Figure 4: Checkmate 227 DOR among responders with PD L1 ≥1% (extended 3-year follow-up analysis)15

Median-DOR-OPDIVO+YERVOY

Median follow-up of 43.1 months.15
*In Checkmate 227, patients in the comparator arm received up to 4 cycles of platinum-doublet chemo q3w; NSQ: pemetrexed + carboplatin or cisplatin, with optional pemetrexed maintenance following chemo; SQ: gemcitabine + carboplatin or cisplatin.4,16,17

The 3-year data from Checkmate 227 Part 1a show the long-term durable survival of a dual immunotherapy approach.15 The FDA approved OPDIVO + YERVOY on May 15, 2020, for first-line treatment of adult patients with metastatic NSCLC whose tumors express PD-L1(≥1%) as determined by an FDA-approved test, with no EGFR or ALK genomic tumor aberrations. With this approval, these patients with NSCLC can now be offered the option of dual I-O therapy.4,5

Also reported at ASCO 2020 were the results of Checkmate 9LA.18 Patients were randomized to receive either the combination of OPDIVO + YERVOY and 2 cycles of platinum-doublet chemo† or platinum-doublet chemo† for 4 cycles.4 This trial evaluated patients regardless of PD-L1 expression and histology (Figure 5).4

Figure 5: Checkmate 9LA study design18

Checkmate-9LA-Study-Design

†In Checkmate 9LA, patients received 2 cycles of platinum-doublet chemo q3w in the experimental arm, and up to 4 cycles in the comparator arm; NSQ: pemetrexed + carboplatin or cisplatin (optional pemetrexed maintenance therapy in comparator arm only); SQ: paclitaxel + carboplatin.4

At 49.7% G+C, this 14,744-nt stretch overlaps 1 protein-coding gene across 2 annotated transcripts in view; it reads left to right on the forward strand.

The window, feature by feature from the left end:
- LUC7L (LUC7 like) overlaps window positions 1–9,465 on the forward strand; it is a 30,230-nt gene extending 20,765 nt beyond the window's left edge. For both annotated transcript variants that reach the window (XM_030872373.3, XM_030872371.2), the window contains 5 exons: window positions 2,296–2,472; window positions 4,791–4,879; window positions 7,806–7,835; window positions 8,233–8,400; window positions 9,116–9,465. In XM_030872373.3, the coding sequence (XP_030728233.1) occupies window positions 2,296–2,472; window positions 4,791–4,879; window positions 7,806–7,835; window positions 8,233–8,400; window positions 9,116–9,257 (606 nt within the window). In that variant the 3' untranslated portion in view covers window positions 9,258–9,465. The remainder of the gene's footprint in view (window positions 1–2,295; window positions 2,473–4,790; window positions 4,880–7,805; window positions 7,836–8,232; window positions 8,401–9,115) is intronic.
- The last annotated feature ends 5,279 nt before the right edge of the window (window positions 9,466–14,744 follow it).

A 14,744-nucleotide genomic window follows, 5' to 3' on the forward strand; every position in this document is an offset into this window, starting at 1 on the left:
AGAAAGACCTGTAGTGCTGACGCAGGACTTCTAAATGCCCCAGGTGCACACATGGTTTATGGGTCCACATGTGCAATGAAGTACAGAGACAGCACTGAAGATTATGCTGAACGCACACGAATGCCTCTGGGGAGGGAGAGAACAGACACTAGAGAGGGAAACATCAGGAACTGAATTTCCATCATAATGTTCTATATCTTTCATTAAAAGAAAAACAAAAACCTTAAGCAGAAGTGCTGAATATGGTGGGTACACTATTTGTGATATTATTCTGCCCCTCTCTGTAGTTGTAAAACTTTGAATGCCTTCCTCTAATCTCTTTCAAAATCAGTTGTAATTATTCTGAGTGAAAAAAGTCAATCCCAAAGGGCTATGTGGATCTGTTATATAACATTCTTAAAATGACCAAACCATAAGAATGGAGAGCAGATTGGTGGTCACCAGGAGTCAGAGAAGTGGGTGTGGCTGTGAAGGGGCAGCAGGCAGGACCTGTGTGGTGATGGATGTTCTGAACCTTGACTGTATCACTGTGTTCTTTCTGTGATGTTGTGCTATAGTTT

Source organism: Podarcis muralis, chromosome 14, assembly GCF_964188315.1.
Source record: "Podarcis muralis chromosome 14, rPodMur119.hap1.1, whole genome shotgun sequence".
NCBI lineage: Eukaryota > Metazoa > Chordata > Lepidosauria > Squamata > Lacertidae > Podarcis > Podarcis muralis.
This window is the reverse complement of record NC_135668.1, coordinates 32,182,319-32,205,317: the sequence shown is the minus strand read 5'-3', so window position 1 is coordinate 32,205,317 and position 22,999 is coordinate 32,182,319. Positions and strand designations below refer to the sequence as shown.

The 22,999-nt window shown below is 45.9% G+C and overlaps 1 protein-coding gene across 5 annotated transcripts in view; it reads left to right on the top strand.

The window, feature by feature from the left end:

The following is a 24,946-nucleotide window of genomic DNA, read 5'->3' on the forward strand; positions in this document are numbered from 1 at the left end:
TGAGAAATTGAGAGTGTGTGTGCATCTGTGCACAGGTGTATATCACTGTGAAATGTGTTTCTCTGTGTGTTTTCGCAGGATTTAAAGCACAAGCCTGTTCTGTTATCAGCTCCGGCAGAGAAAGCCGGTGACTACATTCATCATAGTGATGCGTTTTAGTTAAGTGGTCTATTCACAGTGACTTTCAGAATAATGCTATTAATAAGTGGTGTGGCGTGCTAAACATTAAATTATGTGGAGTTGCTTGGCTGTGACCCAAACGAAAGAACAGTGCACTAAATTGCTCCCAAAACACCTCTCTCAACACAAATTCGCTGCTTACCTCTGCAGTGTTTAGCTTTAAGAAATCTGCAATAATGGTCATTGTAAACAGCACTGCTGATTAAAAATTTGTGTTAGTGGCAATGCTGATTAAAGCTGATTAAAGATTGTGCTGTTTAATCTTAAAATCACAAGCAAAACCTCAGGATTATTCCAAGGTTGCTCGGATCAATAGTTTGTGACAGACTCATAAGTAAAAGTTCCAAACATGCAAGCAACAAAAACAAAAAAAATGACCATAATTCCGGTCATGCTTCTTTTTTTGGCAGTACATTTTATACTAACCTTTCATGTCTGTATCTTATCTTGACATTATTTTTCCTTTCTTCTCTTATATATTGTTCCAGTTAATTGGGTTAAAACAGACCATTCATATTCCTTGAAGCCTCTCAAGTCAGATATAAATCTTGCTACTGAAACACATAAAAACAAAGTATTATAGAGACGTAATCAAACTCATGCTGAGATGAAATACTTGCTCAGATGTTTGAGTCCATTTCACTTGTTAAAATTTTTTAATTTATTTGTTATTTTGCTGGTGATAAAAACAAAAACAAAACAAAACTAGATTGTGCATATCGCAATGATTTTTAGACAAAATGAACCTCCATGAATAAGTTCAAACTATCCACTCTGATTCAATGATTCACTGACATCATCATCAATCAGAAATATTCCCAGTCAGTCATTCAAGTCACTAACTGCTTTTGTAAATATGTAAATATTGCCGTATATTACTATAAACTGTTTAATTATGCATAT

q3w=every three weeks.

The trial showed a superior benefit in OS for patients treated with OPDIVO + YERVOY with limited chemo† compared to those who received chemo† alone.18 At the pre-specified interim analysis at 8.1 months, the median OS was 14.1 months vs 10.7 months (HR=0.69, 96.71% CI: 0.55-0.87, P=0.0006).4 Median PFS per blinded independent central review (BICR) at minimum follow-up of 6.5 months was 6.8 months among patients who received OPDIVO + YERVOY with chemo†, and 5.0 months among patients receiving chemo† (HR=0.70, 97.48% CI: 0.57-0.86).4 Confirmed ORR per BICR at minimum follow-up of 6.5 months was 38% (95% CI: 33-43) and 25% (95% CI: 21-30) respectively.4,18

A follow-up analysis performed at 12.7 months showed median OS of 15.6 months with OPDIVO + YERVOY with chemo† and 10.9 months with chemo† alone with HR of 0.66 (95% CI: 0.55-0.80) (Figure 6).4,18 OS was consistent across PD-L1 expression levels at minimum follow-up of 8.1 months, with median OS of 14.0 months (95% CI:13.2-NR) and 10.0 months (95% CI: 7.7-13.7) in patients treated with OPDIVO + YERVOY with limited chemo† and chemo† respectively in the PD-L1 <1% sub-population (HR=0.65), and median OS of 14.2 months (95% CI:13.1-NR) and 10.6 months (95% CI: 9.4-12.6) respectively (HR=0.67) in the PD-L1 ≥1% sub-population.19

Figure 6: Checkmate 9LA overall survival (extended follow-up)18

Checkmate-9LA-OS
Minimum follow-up of 12.7 months.
†In Checkmate 9LA, patients received 2 cycles of platinum-doublet chemo q3w in the experimental arm, and up to 4 cycles in the comparator arm; NSQ: pemetrexed + carboplatin or cisplatin (optional pemetrexed maintenance therapy in comparator arm only); SQ: paclitaxel + carboplatin.4